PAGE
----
*Where will you be fishing? Saltwater flats? Lakes and rivers? Offshore? That little golf course pond? Chances are, there’s a kayak for every one of these options. You wouldn’t want to try taking that little 9 feet long kayak offshore just as you wouldn’t want to use a pedal drive kayak on a 1 foot deep grass flat in Mosquito Lagoon. A lot of inshore saltwater flats fishing folks really like the Native Ultimate because it suits their needs, but you won’t see them taking it offshore because if it gets dumped, they’re in trouble. River fishers tend to prefer a kayak around 10 feet long because it’s easier to navigate the twisting and turning bends that they traverse, and it helps them stay put in the current….so you wouldn’t want to buy a 14 feet long Malibu X-Factor if you’re fishing rivers. If you’re still not sure, look into some of your local forums and websites and ask the folks who fish in your area what they use and why. Yakangler.com is a fantastic resource for beginners and veterans alike. There are members from all over the world there who are more than happy to answer any questions you might have….
*What sort of fishing will you be doing? Standing up and fly fishing for redfish? Live baiting with eels for stripers? Bass fishing lakes? Trolling for kingfish? One of the fun things about kayak fishing is rigging your boat. You can customize your ride with just about everything you can imagine – from livewells to rod holders to camera mounts to depth finders. Some kayaks come pre-rigged with these things and it’s advisable to get a kayak that has these options already built in. One of the things that I like about my Malibu Stealth is the center livewell hatch. Even though I don’t chuck bait, it provides the storage space for me to have what I need within easy reach. If I wanted to use bait, it wouldn’t take much for me to be able to put an aerator on it and have a tankwell full of live shrimp. If you’re primarily going to be sight fishing for redfish inshore on fly and want a kayak you can stand and fish with, then a wider kayak with a flat deck is preferable. Maybe you want to be able to stuff all of your camping gear in it in order to paddle out to that island and do a few days worth of dawn to dusk fishing adventures. You’ll need a kayak that has the storage space and the weight carrying capacity to accomplish this.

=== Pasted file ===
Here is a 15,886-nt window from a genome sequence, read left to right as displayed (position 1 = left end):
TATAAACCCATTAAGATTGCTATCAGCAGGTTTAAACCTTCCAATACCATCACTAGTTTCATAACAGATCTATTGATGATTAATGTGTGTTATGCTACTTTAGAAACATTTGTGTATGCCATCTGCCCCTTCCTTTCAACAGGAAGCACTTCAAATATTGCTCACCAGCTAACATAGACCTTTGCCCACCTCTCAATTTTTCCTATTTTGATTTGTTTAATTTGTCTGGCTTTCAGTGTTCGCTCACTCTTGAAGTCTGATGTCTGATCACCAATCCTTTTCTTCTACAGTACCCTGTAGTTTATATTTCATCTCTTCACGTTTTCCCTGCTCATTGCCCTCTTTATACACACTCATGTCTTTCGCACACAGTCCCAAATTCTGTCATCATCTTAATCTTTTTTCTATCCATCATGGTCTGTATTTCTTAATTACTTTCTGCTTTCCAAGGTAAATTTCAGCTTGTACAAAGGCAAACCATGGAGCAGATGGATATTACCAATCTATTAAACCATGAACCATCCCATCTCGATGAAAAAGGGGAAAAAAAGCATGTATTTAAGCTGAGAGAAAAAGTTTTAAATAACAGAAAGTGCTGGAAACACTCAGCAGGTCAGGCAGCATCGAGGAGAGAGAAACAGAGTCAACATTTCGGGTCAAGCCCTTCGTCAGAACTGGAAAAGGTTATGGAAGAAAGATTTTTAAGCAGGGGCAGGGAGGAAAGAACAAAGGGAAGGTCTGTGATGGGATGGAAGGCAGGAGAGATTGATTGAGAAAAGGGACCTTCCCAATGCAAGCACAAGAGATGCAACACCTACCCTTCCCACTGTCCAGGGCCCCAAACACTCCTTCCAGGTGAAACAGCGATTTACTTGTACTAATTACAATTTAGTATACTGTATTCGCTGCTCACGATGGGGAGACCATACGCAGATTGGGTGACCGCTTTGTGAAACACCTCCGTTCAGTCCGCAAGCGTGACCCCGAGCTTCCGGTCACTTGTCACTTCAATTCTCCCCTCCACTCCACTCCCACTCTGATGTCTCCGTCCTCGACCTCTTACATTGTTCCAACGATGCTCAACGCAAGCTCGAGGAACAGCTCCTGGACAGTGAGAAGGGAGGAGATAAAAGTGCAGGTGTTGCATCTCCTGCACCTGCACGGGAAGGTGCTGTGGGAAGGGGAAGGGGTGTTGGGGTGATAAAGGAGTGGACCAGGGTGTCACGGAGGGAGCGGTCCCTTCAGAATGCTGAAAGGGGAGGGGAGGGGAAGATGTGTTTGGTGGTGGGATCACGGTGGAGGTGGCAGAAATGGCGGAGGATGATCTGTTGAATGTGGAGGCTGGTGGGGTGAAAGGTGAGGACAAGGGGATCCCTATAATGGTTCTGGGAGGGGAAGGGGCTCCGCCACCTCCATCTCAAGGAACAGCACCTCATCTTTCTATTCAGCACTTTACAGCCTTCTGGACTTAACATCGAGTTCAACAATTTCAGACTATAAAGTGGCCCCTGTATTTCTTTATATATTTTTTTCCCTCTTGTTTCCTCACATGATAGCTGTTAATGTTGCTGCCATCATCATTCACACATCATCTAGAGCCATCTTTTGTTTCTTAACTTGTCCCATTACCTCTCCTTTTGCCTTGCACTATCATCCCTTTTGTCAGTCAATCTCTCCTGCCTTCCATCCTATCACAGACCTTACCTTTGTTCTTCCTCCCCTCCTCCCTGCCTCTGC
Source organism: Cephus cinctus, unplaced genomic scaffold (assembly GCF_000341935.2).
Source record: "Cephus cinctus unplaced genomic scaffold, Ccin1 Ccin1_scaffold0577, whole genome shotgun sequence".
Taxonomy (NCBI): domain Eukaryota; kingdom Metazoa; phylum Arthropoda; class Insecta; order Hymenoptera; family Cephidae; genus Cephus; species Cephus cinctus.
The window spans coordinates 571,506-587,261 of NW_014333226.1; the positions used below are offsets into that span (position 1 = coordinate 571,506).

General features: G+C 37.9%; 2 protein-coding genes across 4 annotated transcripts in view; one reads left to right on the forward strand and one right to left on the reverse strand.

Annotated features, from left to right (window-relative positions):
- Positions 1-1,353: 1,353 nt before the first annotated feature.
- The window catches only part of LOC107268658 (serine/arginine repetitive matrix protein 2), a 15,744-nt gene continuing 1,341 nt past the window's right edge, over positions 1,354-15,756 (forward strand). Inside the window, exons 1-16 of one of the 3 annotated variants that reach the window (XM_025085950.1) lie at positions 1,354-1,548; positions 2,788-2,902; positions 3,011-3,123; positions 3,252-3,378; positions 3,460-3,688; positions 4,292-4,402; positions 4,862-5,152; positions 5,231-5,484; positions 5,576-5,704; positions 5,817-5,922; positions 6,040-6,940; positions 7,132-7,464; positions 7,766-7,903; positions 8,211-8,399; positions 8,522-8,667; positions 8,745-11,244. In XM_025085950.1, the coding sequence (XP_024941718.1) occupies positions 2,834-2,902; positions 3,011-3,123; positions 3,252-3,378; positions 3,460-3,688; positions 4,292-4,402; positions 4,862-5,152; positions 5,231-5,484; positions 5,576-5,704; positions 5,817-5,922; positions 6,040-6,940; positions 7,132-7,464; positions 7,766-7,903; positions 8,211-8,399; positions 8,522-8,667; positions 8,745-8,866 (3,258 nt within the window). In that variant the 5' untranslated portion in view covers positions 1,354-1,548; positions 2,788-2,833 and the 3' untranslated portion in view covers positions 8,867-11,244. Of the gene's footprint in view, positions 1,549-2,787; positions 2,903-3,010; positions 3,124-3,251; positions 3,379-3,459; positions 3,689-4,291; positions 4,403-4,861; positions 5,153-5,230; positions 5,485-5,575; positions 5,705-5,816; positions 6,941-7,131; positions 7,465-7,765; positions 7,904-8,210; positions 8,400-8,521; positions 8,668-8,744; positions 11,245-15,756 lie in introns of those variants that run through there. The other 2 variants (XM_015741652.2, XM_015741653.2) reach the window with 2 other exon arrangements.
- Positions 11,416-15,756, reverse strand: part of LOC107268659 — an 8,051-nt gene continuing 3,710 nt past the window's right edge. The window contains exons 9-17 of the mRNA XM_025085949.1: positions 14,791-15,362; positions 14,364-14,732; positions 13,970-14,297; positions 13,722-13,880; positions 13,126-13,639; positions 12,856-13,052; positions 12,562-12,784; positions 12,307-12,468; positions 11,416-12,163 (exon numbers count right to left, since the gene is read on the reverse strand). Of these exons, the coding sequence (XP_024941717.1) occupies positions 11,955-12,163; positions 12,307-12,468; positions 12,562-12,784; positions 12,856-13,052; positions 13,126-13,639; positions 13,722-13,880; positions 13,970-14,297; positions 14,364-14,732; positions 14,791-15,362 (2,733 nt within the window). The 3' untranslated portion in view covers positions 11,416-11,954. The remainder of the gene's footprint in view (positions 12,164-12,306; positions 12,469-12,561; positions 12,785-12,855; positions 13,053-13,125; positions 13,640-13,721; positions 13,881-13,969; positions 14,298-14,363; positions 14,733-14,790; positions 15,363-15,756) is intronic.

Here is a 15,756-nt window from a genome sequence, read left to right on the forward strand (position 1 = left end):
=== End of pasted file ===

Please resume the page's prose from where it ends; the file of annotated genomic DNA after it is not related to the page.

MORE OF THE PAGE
*Where do you live and how will you transport it? I know it sounds like a stupid question, but where you live does play into what sort of kayak you purchase. If you live in a 3rd floor condo with a spiral staircase, will you be able to get an 80lb Hobie Pro Angler up and down the steps? Will your wife let you have storage space in the garage? I live in a 2nd floor apartment and keep my kayak behind my couch. Vehicle doesn’t really matter as much as long as you don’t have a convertible. Just the other day, I saw a Mini Cooper with 2 Ocean Kayak Prowler 13′s on the roof, so you should be able to get your kayak out to the water on pretty much anything you drive.
*Budget? Yes budget! How much lunch money do you need to save to be able to afford the kayak of your dreams? That’s up to you. Too often, folks will say “I just want something that will get me out on the water.” and frankly, that’s the wrong attitude to have because, when you do that, you end up getting something that you don’t like and will suffer from kayak envy….wishing that you had that Native or that Diablo…..and eventually buying another one. My advice is to buy the best kayak that works for you that you can afford. If you’re thinking of getting that $300 kayak at the big box store, chances are, you get what you pay for. You’ll want to enjoy your time on the water, so think of it as an investment for years to come.
After you answer all of these questions and narrow down which kayak will work for you, the next thing I would suggest is to get out there and paddle a few. Many local kayak shops offer “demo days” where you can “test drive” many different makes and models. If you rent kayaks or go fishing with a guide, you might make note of the make and model and how it handled.
Here is a small list of kayak makers who make nice products that you should check out….in no particular order…..
About the Author: Rob DeVore is a Pro Staff Member at YakAngler.com and an outdoor writer from the Tampa Bay area. He writes for various fishing publications and is the host of BadBackcast Live Show at 8pm E on the Kayak Fishing Radio Network. Rob also is the author of ABadBackcast.com